SIGTARP Report | The Special Master’s Determinations for Executive Compensation of Companies Receiving Exceptional Assistance Under TARP

Summary

When Congress created the Troubled Asset Relief Program (“TARP”) in 2008, it included some limits on compensation for employees at companies that received TARP assistance. After several major TARP recipients paid employees billions of dollars in bonuses for 2008, the President, the U.S. Department of the Treasury (“Treasury”), and Congress expressed frustration. The President announced the capping at $500,000 of annual salaries at companies that had received “exceptional assistance” under TARP, with any further compensation to be paid in stock that could not be cashed in until the company paid back TARP. After the President’s announcement, Congress passed legislation under which Treasury created the Office of the Special Master for TARP Executive Compensation (“OSM”). Kenneth R. Feinberg served as the Special Master and was succeeded by Patricia Geoghegan.

The seven companies that received assistance that was “exceptional” ‒ because of the amount and the nature of their bailouts ‒ stood out from the more than 700 financial institutions in the Capital Purchase Program. Those seven companies were American International Group, Inc. (“AIG”), Bank of America Corporation (“Bank of America”), Citigroup Inc. (“Citigroup”), Chrysler Financial Services Americas LLC (“Chrysler Financial”), Chrysler Holding LLC (“Chrysler”), General Motors Corporation (“GM”), and Ally Financial Inc.(“Ally”), formerly GMAC, Inc. The Special Master’s authority was narrowly limited to setting pay for the Top 25 most highly paid employees at these companies, and approving compensation structures, rather than individual pay, for the next 75 most highly compensated employees. The Special Master worked under six principles developed by Treasury: (1) avoiding incentives to take risks; (2) keeping the company competitive and retaining and recruiting employees who would contribute to the company’s success and its ability to repay TARP; (3) allocating compensation between salary and incentives; (4) basing pay on performance metrics; (5) setting compensation consistent with similar peers at similarly situated companies; and (6) setting compensation that reflects an employee’s contribution to the company’s value.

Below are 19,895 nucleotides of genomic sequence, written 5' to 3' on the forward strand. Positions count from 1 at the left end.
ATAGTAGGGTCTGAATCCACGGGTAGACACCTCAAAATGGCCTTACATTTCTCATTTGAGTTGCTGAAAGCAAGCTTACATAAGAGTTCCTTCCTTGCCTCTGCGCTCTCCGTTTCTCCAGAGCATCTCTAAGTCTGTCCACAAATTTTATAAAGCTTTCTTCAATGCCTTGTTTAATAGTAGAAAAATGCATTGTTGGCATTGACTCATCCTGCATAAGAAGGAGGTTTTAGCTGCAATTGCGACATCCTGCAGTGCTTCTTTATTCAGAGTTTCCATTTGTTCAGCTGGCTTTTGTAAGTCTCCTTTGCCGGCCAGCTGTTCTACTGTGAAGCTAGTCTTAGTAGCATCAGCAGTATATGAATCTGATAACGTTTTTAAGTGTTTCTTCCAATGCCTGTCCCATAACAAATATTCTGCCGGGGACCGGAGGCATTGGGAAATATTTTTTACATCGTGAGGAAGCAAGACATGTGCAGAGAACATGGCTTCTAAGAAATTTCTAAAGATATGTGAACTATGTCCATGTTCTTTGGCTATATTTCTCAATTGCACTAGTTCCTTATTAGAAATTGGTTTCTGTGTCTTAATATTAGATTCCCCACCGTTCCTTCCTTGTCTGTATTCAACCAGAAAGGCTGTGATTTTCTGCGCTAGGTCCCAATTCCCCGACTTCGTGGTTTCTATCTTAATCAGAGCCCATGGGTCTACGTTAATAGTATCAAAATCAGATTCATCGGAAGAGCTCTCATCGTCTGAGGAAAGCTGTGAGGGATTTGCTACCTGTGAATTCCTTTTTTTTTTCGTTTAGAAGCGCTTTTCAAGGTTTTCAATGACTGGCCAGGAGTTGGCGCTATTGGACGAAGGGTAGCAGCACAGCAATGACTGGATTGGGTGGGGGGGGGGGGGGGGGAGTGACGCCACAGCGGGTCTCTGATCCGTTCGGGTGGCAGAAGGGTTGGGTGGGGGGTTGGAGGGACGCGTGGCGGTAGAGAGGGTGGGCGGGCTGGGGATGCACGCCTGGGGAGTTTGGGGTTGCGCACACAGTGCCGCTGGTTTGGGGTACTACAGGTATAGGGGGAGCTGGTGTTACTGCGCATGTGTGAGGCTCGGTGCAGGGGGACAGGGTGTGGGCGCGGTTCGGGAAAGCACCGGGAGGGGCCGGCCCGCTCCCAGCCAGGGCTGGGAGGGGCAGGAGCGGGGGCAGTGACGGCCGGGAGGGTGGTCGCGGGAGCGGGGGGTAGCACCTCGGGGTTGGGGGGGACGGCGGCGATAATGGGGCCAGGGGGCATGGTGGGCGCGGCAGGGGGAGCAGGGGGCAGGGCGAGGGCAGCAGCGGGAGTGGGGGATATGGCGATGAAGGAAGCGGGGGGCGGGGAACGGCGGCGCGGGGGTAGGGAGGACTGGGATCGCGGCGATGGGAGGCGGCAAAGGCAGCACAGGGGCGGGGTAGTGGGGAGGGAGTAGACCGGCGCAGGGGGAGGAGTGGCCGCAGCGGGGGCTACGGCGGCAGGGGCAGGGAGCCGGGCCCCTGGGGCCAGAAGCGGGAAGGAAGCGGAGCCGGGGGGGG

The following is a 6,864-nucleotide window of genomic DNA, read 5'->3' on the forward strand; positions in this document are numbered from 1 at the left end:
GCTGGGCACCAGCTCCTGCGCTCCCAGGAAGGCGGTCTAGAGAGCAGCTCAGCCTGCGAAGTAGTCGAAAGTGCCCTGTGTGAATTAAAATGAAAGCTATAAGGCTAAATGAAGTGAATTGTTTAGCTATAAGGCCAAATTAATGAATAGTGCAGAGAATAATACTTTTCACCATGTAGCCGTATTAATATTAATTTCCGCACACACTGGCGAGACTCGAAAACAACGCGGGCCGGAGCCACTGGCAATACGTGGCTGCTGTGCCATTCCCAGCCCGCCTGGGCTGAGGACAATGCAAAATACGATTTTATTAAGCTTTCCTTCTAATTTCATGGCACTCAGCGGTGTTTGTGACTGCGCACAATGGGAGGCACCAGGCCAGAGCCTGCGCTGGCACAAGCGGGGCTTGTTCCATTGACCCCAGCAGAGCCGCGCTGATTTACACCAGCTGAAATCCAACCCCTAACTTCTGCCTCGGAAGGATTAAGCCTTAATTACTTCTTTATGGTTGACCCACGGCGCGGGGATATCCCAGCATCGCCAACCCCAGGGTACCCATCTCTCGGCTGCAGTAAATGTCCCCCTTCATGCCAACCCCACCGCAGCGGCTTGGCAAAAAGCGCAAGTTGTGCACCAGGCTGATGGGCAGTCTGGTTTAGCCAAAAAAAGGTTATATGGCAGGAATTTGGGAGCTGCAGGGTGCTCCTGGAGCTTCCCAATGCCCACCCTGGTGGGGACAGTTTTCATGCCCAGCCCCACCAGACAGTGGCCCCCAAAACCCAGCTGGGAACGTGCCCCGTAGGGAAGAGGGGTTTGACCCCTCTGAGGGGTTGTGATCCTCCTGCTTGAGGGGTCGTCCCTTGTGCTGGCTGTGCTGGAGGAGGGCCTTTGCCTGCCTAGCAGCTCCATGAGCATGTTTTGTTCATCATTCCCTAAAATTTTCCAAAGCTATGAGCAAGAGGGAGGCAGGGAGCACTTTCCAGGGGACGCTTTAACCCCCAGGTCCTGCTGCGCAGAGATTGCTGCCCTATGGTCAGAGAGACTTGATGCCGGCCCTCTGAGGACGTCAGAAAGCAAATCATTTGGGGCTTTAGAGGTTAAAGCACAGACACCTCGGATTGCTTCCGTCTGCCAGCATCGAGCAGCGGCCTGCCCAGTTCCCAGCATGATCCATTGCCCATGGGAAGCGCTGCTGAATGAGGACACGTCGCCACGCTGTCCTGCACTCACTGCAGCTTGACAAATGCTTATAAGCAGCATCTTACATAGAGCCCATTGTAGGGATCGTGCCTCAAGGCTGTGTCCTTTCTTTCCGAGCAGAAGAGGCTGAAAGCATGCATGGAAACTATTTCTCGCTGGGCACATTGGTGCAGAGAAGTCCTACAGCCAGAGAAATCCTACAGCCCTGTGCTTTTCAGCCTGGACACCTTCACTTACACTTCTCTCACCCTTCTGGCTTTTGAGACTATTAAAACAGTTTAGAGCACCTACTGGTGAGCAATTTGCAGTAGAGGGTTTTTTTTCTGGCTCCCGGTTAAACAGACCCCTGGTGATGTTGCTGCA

The Office of the Special Inspector General for the Troubled Asset Relief Program (“SIGTARP”) initiated this evaluation of the process designed by OSM to set pay packages and OSM’s decisions on compensation for the Top 25 employees at the companies that received exceptional assistance under TARP. Under this evaluation, SIGTARP assessed the criteria used by OSM to evaluate and make determinations on each company’s executive compensation and whether OSM consistently applied criteria to all seven companies.

Full report below…

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SIGTARP Report

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